There are 43 medical specialties and subspecialties in Norway, some with few active members. With a sample of 1600 it was necessary to combine the specialties into larger entities with similar work conditions, so the respondents were divided into the following seven categories: no specialty, family medicine/general practice, laboratory medicine (radiology, pathology, biochemistry), internal medicine (including neurology and oncology), surgical medicine (including anaesthesiology and obstetrics and gynaecology), psychiatry, and community medicine/public health. Specialists in training were categorised according to their future specialty.
In March 2000 a postal questionnaire was sent by mail to the 1616 doctors who had previously agreed to take part in the research projects. The questions were on six broad topics (box 1). This paper is based on the response to questions on adverse events and their consequences, and participants’ views on reactions to these events by colleagues, patients, and health authorities.
We asked: “Have you experienced serious patient injury in connection with medical treatment you have given?” followed by nine questions about potential consequences on the part of the doctor (listed in table 3).
Two statements about acceptance of criticism were presented:
It is difficult to criticise my colleagues for their ethically unacceptable conduct.
It is difficult to criticise my colleagues for their professionally unacceptable conduct.
The statements were scored on a 4-point scale according to how well they described the respondent’s relationship with his or her colleagues at the present work site: a good description, a fair description, a poor description, and a wrong description.
Analysis of data
We first estimated the prevalence of being responsible for serious patient injury and differences with respect to sex, age, and specialty. We also looked at possible differences between those who had experienced this “a few times” and those who reported “several times”. We then analysed the professional and personal consequences for those who had experienced serious patient injury. Finally, we looked at acceptance of criticism among colleagues, and whether doctors working in a setting with a high level of such acceptance who had experienced serious patient injury were more likely to have received good support from their colleagues.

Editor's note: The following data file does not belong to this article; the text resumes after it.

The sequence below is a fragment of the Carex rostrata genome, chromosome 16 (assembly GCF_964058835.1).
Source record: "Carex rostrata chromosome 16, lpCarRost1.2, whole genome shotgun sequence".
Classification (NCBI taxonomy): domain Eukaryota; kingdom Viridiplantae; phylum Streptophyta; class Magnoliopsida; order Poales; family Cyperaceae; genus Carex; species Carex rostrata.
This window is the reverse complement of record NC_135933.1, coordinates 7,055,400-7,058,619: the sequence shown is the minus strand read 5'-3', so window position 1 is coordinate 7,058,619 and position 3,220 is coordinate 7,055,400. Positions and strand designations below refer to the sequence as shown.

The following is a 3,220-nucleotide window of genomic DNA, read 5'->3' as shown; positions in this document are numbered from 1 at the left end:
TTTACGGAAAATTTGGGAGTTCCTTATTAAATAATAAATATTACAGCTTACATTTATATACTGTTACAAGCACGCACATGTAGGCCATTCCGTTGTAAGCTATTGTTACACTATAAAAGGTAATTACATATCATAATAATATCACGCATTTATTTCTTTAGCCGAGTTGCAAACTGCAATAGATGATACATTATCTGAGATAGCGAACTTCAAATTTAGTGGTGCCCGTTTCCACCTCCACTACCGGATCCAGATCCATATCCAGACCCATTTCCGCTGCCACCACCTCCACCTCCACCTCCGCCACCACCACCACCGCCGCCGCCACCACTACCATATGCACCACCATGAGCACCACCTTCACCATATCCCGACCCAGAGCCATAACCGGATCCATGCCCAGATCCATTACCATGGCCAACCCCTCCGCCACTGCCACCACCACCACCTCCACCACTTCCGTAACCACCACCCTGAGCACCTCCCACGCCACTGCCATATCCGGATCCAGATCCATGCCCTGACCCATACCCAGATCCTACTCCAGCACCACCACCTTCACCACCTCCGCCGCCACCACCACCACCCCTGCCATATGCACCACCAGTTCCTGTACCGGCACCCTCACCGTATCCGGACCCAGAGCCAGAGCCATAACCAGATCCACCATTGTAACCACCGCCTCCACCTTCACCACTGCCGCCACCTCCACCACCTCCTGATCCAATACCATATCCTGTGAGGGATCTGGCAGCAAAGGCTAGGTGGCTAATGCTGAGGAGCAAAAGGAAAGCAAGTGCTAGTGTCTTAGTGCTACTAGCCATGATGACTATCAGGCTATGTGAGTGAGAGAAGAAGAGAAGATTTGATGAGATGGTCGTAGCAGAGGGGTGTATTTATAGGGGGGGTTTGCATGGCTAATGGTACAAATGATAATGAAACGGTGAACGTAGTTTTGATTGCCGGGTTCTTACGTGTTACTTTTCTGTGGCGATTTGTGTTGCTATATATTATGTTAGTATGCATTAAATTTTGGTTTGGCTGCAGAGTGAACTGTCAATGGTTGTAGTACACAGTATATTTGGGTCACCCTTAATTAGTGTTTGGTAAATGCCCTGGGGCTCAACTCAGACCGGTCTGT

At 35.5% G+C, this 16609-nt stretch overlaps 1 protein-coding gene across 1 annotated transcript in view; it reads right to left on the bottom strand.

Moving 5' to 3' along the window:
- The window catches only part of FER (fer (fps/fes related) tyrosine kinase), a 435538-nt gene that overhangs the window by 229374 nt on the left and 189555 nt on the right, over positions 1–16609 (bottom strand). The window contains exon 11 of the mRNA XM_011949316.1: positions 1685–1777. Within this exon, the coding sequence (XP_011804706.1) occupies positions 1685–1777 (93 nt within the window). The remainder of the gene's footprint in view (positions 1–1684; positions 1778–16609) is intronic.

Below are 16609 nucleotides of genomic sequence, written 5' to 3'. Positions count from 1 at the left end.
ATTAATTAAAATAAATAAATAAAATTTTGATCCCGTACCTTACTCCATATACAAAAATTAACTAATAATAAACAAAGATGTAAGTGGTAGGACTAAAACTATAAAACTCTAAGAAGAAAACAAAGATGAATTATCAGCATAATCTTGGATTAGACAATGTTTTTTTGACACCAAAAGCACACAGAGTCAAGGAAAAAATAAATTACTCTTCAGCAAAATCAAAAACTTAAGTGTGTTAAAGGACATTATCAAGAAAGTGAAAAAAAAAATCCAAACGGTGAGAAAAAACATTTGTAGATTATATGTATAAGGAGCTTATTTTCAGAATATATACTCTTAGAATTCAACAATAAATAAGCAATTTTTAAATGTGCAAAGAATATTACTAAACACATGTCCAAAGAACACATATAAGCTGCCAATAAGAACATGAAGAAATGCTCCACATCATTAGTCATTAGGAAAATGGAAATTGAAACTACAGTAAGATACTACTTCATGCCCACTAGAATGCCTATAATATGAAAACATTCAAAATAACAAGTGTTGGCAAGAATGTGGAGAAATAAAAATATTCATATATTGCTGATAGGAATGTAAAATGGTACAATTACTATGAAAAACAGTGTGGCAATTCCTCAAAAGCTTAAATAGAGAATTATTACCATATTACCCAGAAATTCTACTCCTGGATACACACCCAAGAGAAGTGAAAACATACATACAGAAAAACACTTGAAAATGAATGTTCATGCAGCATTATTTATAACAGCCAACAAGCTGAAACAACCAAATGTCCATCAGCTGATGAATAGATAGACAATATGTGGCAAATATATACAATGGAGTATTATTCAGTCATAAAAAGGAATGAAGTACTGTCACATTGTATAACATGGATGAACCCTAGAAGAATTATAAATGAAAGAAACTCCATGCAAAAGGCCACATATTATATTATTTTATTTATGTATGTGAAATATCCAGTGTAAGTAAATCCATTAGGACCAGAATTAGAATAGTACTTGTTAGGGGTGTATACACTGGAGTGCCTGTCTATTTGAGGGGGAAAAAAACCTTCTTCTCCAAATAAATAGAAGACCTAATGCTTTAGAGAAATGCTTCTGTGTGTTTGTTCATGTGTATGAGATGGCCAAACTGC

The results are presented as proportions with 95% confidence intervals or cross-tabulated categories with the gamma test for association between ordinal variables. Logistic regressions are used to show simultaneous effects. The statistical programs SPSS 11.0 and SPlus 2000 were used.
After one reminder 1318/1616 (82%) completed forms were returned. Of these, 484 (37%) were categorised as non-specialists, 250 (19%) as primary health care specialists, 68 (5%) as laboratory medicine specialists, 231 (18%) as internal medicine specialist, 157 (12%) as surgical medicine specialists, 96 (7%) as psychiatry or child psychiatry specialists, and 32 (2%) as public health or occupational medicine specialists. Table 1 compares the respondents with the population of active Norwegian doctors in April 2000. General practitioners and older doctors are slightly overrepresented, while the age group 35–44 years is somewhat underrepresented.
Prevalence of serious patient injury
1294 doctors responded to the question “Have you ever experienced a patient who was seriously injured due to the treatment you gave?” Response options were “never”, “a few times”, and “several times”. 926 (72%) had never had this experience, 354 (27%) answered “a few times”, and 14 (1%) answered “several times”. In the subsequent analyses the two latter groups were combined. Figure 1 illustrates this response as a partial function of age controlled for sex and specialty group in a generalised additive model on a logistic scale.20 The smoothed age function is close to quadratic, and the peak of the curve is calculated at age 52.1 when age is assumed to have a quadratic effect (the model below). In fig 2 the same model is used to show differences between specialty groups relative to the grand mean and controlled for age and sex. A similar analysis showed that male doctors were significantly more likely to have experienced serious patient injury; this was also the case when age and speciality were controlled for (results not shown).
Figure 2 also suggests an ordering of specialty groups according to risk which agrees with prior expectations. To test this ordering we used Helmert contrasts in a logistic regression model with “having experienced serious patient injury” as the response variable, specialty group and sex as categorical covariates, and linear and quadratic terms for age. The Helmert contrast allows us to test whether a specialty group differs significantly from the average for specialties lower in the ordering. The results of this modelling are shown in table 2. The odds ratios for specialty groups compares one group with the pool of specialties lower in the chosen order. A similar model in which the interaction between sex and age was included did not give a better fit.